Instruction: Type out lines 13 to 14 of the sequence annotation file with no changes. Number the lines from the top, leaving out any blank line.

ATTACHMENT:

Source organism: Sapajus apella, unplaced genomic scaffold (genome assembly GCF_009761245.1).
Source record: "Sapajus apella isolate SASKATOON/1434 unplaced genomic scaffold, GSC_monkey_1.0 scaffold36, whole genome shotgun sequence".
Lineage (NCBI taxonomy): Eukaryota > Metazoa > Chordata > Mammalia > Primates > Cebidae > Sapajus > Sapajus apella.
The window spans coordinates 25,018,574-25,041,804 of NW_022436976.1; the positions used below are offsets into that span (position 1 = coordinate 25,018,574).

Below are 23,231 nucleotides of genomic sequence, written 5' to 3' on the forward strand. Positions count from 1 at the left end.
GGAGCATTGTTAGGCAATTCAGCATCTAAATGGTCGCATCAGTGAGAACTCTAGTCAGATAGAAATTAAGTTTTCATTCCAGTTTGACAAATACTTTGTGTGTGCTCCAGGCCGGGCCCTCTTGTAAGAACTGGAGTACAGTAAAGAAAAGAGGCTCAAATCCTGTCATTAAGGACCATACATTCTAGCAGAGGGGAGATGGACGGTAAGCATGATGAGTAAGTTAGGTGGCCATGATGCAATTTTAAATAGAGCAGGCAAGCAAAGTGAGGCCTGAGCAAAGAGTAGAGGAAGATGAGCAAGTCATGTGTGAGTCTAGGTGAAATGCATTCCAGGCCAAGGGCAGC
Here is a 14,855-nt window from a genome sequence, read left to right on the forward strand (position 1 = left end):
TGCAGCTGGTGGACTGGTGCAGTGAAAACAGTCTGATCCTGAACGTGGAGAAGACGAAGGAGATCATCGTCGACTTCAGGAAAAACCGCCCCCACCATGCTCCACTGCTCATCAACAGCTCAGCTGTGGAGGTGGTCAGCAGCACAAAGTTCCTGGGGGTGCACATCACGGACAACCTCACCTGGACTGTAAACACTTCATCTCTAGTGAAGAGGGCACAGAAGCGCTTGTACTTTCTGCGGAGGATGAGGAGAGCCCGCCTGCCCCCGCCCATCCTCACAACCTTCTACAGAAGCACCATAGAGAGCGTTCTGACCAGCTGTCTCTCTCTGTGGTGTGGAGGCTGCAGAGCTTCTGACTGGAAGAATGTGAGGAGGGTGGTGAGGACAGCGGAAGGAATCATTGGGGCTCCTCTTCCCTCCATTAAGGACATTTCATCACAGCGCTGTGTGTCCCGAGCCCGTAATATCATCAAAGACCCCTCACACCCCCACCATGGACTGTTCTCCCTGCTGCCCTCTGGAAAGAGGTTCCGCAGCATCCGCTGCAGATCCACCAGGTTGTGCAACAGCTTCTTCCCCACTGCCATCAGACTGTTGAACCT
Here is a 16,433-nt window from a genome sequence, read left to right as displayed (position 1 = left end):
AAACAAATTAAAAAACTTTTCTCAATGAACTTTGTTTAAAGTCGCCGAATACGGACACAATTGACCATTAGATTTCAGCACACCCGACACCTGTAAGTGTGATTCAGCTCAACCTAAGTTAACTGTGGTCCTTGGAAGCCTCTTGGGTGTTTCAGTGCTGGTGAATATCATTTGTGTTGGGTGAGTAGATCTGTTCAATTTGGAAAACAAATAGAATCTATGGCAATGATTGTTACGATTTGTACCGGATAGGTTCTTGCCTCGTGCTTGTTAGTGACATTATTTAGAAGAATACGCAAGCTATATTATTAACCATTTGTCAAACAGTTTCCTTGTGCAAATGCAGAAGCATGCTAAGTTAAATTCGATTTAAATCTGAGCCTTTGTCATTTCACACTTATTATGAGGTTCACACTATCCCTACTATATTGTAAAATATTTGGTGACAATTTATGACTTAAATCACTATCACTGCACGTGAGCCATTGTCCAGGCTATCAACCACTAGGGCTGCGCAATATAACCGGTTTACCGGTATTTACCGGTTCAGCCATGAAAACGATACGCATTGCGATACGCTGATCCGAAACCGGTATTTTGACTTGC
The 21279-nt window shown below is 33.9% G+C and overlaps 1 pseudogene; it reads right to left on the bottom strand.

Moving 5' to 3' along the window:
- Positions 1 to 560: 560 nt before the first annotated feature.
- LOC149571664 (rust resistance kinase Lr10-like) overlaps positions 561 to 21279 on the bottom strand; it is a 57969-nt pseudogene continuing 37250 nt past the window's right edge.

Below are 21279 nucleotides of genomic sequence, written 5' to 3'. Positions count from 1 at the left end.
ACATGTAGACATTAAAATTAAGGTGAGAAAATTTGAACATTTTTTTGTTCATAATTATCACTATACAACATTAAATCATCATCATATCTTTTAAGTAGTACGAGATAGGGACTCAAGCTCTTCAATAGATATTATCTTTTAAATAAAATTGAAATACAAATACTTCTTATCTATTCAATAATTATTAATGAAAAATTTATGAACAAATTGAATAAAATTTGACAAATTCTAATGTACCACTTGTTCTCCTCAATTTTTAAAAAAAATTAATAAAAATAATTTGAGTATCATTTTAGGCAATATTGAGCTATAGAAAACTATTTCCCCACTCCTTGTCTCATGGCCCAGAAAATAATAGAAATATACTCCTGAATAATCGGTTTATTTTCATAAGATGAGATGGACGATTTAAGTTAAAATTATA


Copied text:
- Positions 1 to 560: 560 nt before the first annotated feature.
- LOC149571664 (rust resistance kinase Lr10-like) overlaps positions 561 to 21279 on the bottom strand; it is a 57969-nt pseudogene continuing 37250 nt past the window's right edge.